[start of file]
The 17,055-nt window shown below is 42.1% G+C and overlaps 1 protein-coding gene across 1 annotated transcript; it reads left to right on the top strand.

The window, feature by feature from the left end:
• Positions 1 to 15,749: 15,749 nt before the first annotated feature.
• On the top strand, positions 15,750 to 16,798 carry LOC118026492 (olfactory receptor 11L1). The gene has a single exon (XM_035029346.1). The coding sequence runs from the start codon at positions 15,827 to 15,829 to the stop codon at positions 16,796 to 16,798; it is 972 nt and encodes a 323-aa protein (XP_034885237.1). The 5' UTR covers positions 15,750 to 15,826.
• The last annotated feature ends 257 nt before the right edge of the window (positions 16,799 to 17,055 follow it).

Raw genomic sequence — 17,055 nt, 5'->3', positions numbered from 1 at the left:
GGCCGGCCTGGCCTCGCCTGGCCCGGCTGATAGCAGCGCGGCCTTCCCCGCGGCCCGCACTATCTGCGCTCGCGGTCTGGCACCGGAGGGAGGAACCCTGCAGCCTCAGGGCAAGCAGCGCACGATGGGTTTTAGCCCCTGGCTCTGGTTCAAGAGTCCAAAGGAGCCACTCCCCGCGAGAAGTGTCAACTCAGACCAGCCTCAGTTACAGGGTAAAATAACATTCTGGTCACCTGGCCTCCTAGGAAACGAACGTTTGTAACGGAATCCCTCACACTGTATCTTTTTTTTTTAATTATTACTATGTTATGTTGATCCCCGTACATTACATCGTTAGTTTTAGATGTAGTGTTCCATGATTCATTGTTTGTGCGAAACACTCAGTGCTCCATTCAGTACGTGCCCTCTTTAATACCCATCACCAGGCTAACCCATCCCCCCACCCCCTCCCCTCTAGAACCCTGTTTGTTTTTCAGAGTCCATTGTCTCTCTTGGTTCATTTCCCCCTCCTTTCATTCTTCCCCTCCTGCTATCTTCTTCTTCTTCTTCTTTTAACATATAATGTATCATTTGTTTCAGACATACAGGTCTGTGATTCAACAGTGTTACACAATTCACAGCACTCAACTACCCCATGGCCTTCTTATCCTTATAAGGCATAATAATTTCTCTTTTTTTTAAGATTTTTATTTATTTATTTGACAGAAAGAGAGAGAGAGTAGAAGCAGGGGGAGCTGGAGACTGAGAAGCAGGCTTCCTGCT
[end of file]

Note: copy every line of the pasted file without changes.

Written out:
The 17,055-nt window shown below is 42.1% G+C and overlaps 1 protein-coding gene across 1 annotated transcript; it reads left to right on the top strand.

The window, feature by feature from the left end:
• Positions 1 to 15,749: 15,749 nt before the first annotated feature.
• On the top strand, positions 15,750 to 16,798 carry LOC118026492 (olfactory receptor 11L1). The gene has a single exon (XM_035029346.1). The coding sequence runs from the start codon at positions 15,827 to 15,829 to the stop codon at positions 16,796 to 16,798; it is 972 nt and encodes a 323-aa protein (XP_034885237.1). The 5' UTR covers positions 15,750 to 15,826.
• The last annotated feature ends 257 nt before the right edge of the window (positions 16,799 to 17,055 follow it).

Raw genomic sequence — 17,055 nt, 5'->3', positions numbered from 1 at the left:
GGCCGGCCTGGCCTCGCCTGGCCCGGCTGATAGCAGCGCGGCCTTCCCCGCGGCCCGCACTATCTGCGCTCGCGGTCTGGCACCGGAGGGAGGAACCCTGCAGCCTCAGGGCAAGCAGCGCACGATGGGTTTTAGCCCCTGGCTCTGGTTCAAGAGTCCAAAGGAGCCACTCCCCGCGAGAAGTGTCAACTCAGACCAGCCTCAGTTACAGGGTAAAATAACATTCTGGTCACCTGGCCTCCTAGGAAACGAACGTTTGTAACGGAATCCCTCACACTGTATCTTTTTTTTTTAATTATTACTATGTTATGTTGATCCCCGTACATTACATCGTTAGTTTTAGATGTAGTGTTCCATGATTCATTGTTTGTGCGAAACACTCAGTGCTCCATTCAGTACGTGCCCTCTTTAATACCCATCACCAGGCTAACCCATCCCCCCACCCCCTCCCCTCTAGAACCCTGTTTGTTTTTCAGAGTCCATTGTCTCTCTTGGTTCATTTCCCCCTCCTTTCATTCTTCCCCTCCTGCTATCTTCTTCTTCTTCTTCTTTTAACATATAATGTATCATTTGTTTCAGACATACAGGTCTGTGATTCAACAGTGTTACACAATTCACAGCACTCAACTACCCCATGGCCTTCTTATCCTTATAAGGCATAATAATTTCTCTTTTTTTTAAGATTTTTATTTATTTATTTGACAGAAAGAGAGAGAGAGTAGAAGCAGGGGGAGCTGGAGACTGAGAAGCAGGCTTCCTGCT